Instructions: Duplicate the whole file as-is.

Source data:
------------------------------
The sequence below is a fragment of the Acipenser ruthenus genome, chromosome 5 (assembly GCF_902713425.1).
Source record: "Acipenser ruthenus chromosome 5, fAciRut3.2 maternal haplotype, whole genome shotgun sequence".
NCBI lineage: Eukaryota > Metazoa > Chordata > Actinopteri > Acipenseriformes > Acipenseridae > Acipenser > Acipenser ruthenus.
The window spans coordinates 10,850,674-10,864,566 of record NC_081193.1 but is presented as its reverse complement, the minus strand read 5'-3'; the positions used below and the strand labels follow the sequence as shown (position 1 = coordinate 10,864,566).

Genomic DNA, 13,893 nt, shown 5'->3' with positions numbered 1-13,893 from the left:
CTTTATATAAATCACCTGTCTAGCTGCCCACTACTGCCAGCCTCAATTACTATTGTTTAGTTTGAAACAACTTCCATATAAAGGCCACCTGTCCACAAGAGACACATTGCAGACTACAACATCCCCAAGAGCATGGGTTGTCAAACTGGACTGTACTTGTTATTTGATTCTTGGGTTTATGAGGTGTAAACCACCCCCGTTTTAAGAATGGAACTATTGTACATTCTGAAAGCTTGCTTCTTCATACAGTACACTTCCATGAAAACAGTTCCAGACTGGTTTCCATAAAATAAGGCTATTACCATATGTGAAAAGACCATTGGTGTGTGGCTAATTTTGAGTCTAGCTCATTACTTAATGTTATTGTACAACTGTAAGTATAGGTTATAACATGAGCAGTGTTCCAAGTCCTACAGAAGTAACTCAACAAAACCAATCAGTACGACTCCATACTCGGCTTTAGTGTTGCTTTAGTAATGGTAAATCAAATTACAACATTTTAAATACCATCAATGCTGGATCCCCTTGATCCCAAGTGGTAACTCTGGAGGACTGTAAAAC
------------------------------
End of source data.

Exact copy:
The sequence below is a fragment of the Acipenser ruthenus genome, chromosome 5 (assembly GCF_902713425.1).
Source record: "Acipenser ruthenus chromosome 5, fAciRut3.2 maternal haplotype, whole genome shotgun sequence".
NCBI lineage: Eukaryota > Metazoa > Chordata > Actinopteri > Acipenseriformes > Acipenseridae > Acipenser > Acipenser ruthenus.
The window spans coordinates 10,850,674-10,864,566 of record NC_081193.1 but is presented as its reverse complement, the minus strand read 5'-3'; the positions used below and the strand labels follow the sequence as shown (position 1 = coordinate 10,864,566).

Genomic DNA, 13,893 nt, shown 5'->3' with positions numbered 1-13,893 from the left:
CTTTATATAAATCACCTGTCTAGCTGCCCACTACTGCCAGCCTCAATTACTATTGTTTAGTTTGAAACAACTTCCATATAAAGGCCACCTGTCCACAAGAGACACATTGCAGACTACAACATCCCCAAGAGCATGGGTTGTCAAACTGGACTGTACTTGTTATTTGATTCTTGGGTTTATGAGGTGTAAACCACCCCCGTTTTAAGAATGGAACTATTGTACATTCTGAAAGCTTGCTTCTTCATACAGTACACTTCCATGAAAACAGTTCCAGACTGGTTTCCATAAAATAAGGCTATTACCATATGTGAAAAGACCATTGGTGTGTGGCTAATTTTGAGTCTAGCTCATTACTTAATGTTATTGTACAACTGTAAGTATAGGTTATAACATGAGCAGTGTTCCAAGTCCTACAGAAGTAACTCAACAAAACCAATCAGTACGACTCCATACTCGGCTTTAGTGTTGCTTTAGTAATGGTAAATCAAATTACAACATTTTAAATACCATCAATGCTGGATCCCCTTGATCCCAAGTGGTAACTCTGGAGGACTGTAAAAC